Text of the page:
There is no clever way to bundle this week’s featured films other than to say they each deserve your well-measured time and well-saved money. One will knock you back on your heels like a single malt (up, no ice please) Jameson whisky; the other will sneak up on you like Ocho Plata tequila.
The former is “Mass,” opening at The Flicks Friday, Oct. 22. The dictionary offers dozens of definitions associated with “mass,” ranging from ecclesiology to totality. But our nation’s heaviest hearts know all too well that “mass” is all too often aligned with indiscriminate crime against humanity, i.e. “mass shooting” or “mass murder.” Appropriately, “Mass,” the movie, is wedged somewhere between credence and crime. Yes, nearly all of the film takes place in a house of God; but at its centerpiece is a violent act.
“Tell me about your son,” says one mother (Martha Plimpton) sitting directly opposite another mother.
“What would you like to know?” the second mother (Ann Dowd) asks.
“Everything. I want to know everything.”
“Why do I want to know about your son? Because he killed mine.”
The power of “Mass” is visceral.I nearly forgot to breathe during this exchange. Written and directed by Fran Kranz (a stunning directorial debut), “Mass” leaves political divides over gun control outside the door of a church basement: and instead considers the devastation of a mass shooting with the intimacy that such an act demands. Two sets of parents face one another for the first time, absent any courtroom or mediators. And in this searing 100 minutes, they are only mothers and fathers of the shooter and the victim. The writing packs a punch, not unlike Edward Albee or David Rabe; but it also gives wide berth for heart-stirring pauses.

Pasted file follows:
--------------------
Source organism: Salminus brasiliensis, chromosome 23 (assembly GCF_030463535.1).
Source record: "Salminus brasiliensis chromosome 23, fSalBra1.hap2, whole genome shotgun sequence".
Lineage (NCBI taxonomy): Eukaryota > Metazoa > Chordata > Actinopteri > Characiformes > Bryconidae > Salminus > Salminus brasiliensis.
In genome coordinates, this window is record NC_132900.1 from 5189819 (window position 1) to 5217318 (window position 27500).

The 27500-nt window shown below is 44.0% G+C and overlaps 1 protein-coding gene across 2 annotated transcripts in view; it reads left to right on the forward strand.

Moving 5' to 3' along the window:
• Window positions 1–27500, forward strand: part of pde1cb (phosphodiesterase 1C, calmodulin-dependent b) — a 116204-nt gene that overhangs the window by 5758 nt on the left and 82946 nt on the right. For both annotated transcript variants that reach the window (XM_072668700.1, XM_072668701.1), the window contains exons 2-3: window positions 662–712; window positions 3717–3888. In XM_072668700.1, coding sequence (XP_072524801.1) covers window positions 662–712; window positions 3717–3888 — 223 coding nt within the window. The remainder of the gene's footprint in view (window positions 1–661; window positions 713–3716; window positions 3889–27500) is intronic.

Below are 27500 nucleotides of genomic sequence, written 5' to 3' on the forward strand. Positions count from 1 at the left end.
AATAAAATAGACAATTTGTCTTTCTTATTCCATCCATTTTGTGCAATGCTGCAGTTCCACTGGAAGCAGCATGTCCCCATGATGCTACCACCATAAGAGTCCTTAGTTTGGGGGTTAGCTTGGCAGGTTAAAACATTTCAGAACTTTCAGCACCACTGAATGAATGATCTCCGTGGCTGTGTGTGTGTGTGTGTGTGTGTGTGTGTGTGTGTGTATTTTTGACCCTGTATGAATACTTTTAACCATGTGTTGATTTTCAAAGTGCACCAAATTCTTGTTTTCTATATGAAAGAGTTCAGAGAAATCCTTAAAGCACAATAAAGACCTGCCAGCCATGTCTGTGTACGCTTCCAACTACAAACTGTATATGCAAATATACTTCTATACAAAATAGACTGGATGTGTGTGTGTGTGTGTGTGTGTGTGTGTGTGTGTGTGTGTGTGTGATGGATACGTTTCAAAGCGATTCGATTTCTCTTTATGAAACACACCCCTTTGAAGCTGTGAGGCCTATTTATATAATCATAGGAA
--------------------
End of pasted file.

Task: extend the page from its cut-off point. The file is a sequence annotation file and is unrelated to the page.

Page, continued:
“The film is not about exactly what happened,” Kranz told me before his film opened in N.Y and L.A. to some of the best reviews of the year. “What it is about is forgiveness, reconciliation, healing, physical connection, and …” Kranz paused, taking a long breath. “You know, it’s about being face-to-face. Hearing their truth.”
Idaho filmgoers will want to take note that “Mass” is set inside Hailey’s Emmanuel Episcopal Church. Kranz said, yes, Emmanuel is a “beautiful red brick church …” but, “It also has this modesty. It has a humanity. It has an authenticity. I knew … well, I just knew I had to make the film there.”
There is much to say, and even more to think about “Mass.” Suffice to say, put it on your must-see list.
Now, to the latter: “Last Night in Soho,” something completely different that lands on the far end of cinema’s spectrum. It opens Friday, Oct. 29 at The Flicks; and while I’m a total weenie when it comes to the horror genre, “Last Night in Soho” dishes out some of the year’s most thrilling big screen moments.
The film disarmingly opens as if it was a fizzy rom-com. We meet the dispirited wannabe fashion designer Eloise (Thomasin McKenzie) in a contemporary (but drab) London. But Eloise readily slips into her daydreams, where she inhabits the life of starlet Sandie (Anya Taylor-Joy, perhaps the hottest actor on the planet after grabbing the Emmy for “The Queen’s Gambit”). And Sandie’s London is a dazzling, heart-pumping 1960s.
Now, this is traditionally where a syrupy rom-com dances about a bit. And for sure, “Last Night in Soho” blasts an oldies-but-goodies British invasion soundtrack featuring none other than Petula Clark:
“The lights are much brighter there …
You can forget all your troubles, forget all your cares…
And go downtown ... Things will be great when you’re downtown.”
But noooo! Those technicolor dreams of the ‘60s begin casting unwelcome shadows, and much of that darkness spills over into Eloise’s 2021 reality. Is there a way to change the past and save Sandie? Can Eloise solve a decades-old mystery before she too is put in danger? What follows is a neon-fueled nightmare — yes, there will be blood. Along for the hair-raising ride are Matt Smith (The Crown), Terence Stamp (The Adventures of Priscilla, Queen of the Desert) and, in her final role, Diana Rigg (be still my heart).
Wow, wow, wow.